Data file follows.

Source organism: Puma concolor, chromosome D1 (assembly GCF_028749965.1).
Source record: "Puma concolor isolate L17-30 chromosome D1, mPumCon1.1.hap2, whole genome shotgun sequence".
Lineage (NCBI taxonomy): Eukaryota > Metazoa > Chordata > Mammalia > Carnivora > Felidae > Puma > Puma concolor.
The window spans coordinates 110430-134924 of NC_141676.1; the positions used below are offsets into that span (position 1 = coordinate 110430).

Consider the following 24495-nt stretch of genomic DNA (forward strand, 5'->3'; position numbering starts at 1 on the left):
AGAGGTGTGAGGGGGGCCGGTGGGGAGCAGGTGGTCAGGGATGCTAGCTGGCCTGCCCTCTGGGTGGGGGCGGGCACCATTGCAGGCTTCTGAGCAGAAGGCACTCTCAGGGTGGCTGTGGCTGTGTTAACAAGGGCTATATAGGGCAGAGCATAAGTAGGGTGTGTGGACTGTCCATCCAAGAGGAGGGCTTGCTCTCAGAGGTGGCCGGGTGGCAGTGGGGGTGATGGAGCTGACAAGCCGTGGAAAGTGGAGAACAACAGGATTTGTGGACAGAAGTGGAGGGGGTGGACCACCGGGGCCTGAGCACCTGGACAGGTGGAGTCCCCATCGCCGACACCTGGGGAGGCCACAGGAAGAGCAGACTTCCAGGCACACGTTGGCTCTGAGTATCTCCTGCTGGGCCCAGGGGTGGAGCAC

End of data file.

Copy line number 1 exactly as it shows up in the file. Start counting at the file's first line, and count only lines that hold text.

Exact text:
Source organism: Puma concolor, chromosome D1 (assembly GCF_028749965.1).